READ LUKE 15:11-32
Jesus was a great story teller. His stories held His audience captive, because they could easily relate. His audience consisted of every day people like you and me. His critics were also among them. These fellows were on the look out for something they could pin on Jesus to stop Him. He was a heretic who was turning the people against them. The Pharisees and scribes knew Jesus’ message was getting through to the masses. All pertaining to their traditional, ritualistic religion was at stake. As they saw Him associating with the scum of the community they asked Him why He hung out with those guys.
At that point, our story teller masterfully relayed three parables. A parable is a story people can understand with a moral to end it – an earthly story with a heavenly meaning.
In each one of these parables Jesus expounded on those who are lost and how important they are to God, the Father of us all. The third story is one we probably all know. It deals with the prodigal son – a young man, born of a wealthy father, who felt he was entitled to his inheritance before his father’s passing. He wanted to sow his wild oats and he wanted it NOW!
The word ‘prodigal’ refers to someone living a lavish lifestyle who squanders every last cent. The Prodigal in the story is not just the needy, entitled, spoiled son, but it also refers to the father who gave him everything and the brother who was jealous of him. As with all of Jesus’ stories, there is more than one lesson to learn.
Jesus weaves a masterful tale depicting the three men. The obvious lesson is that of the father, who loved his son so much he was willing to give in to his child’s every need. How many dads do you know like that? They want the best for their children. They think that means giving them material things.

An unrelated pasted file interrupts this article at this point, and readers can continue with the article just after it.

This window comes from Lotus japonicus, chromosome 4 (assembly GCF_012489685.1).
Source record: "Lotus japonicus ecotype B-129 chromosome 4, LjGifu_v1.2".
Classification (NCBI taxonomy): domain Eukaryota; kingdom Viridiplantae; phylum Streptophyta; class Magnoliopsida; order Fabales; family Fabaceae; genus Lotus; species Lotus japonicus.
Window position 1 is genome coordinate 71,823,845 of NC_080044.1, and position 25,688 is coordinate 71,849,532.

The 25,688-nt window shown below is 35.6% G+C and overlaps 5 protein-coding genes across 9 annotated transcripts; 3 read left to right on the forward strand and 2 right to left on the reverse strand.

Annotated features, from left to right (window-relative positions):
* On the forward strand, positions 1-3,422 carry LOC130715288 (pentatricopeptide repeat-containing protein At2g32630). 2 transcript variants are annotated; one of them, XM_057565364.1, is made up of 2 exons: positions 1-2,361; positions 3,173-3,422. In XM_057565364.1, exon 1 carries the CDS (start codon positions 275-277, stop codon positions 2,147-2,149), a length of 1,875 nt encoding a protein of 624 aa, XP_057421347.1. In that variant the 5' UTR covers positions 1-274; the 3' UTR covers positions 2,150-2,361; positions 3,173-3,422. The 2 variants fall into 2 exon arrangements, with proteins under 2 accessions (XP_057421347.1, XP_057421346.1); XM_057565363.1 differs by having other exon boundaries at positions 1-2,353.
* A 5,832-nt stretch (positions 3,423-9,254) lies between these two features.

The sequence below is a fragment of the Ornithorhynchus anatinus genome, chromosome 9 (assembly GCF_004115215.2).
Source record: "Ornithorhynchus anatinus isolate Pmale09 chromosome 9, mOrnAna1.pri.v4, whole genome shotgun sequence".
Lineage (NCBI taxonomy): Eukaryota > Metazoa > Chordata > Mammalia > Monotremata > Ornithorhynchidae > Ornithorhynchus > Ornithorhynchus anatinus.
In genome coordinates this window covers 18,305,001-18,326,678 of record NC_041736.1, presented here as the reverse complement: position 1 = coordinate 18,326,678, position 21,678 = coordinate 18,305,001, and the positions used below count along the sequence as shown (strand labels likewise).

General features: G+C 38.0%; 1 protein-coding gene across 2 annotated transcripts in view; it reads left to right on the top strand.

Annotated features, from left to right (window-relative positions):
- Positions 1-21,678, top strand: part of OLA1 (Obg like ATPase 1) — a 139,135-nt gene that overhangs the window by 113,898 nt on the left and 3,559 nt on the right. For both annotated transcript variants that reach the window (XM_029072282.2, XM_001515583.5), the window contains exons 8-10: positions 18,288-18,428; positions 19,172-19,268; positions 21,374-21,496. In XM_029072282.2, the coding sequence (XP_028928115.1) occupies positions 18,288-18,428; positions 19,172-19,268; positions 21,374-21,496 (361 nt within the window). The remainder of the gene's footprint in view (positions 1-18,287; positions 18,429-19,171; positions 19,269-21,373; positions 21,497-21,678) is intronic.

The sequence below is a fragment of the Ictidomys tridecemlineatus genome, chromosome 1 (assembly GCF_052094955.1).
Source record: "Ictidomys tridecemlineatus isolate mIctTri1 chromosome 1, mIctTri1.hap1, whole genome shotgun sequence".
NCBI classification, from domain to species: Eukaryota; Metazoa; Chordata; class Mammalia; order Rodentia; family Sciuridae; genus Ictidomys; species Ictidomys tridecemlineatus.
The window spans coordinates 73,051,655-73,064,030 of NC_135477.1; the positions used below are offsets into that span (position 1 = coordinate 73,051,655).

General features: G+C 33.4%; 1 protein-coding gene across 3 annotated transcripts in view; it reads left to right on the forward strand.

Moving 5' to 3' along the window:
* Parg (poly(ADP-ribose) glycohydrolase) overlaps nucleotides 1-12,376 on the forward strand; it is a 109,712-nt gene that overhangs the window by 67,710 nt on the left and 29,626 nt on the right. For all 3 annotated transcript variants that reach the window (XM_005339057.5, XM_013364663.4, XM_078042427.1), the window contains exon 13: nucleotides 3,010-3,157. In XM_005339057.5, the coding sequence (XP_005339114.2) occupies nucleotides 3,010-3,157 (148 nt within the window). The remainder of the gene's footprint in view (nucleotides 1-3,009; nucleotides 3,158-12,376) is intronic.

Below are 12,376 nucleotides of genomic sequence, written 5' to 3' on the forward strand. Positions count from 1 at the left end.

The second character is the prodigal son. When he received his inheritance, he quickly went through it by squandering every cent on foolish, sinful living. When things got so bad that he was eating with pigs, he decided to go home and ask for forgiveness. He was embarrassed, ashamed, physically whipped and at the end of his rope. Do we sometimes wait until that point before we come to our heavenly father? We go through life, believing we’ve got this, only to realize we don’t have it at all.
When the boy returned home, his father was waiting with open arms. When our kids leave the nest today, we often think that’s the end of our parenting. When they return to live with us again, we might selfishly turn them away.
The third character in the story was the man’s other son. He couldn’t believe what he was witnessing. Here was his ‘bad boy’ brother, coming home to roost as his father ordered his servants to heat up the barbecue and grill a cow. He was stunned, angry, jealous, unappreciative and believed his brother should have been shunned instead of treated like a super star.
The point Jesus was trying to make through these three parables was that He didn’t come to save those who were already with Him (His believers.) He was born for a much bigger job – to search for, to love and care for those who were lost. He would do anything, including give His life for them. Aren’t we blessed to have a Father like that?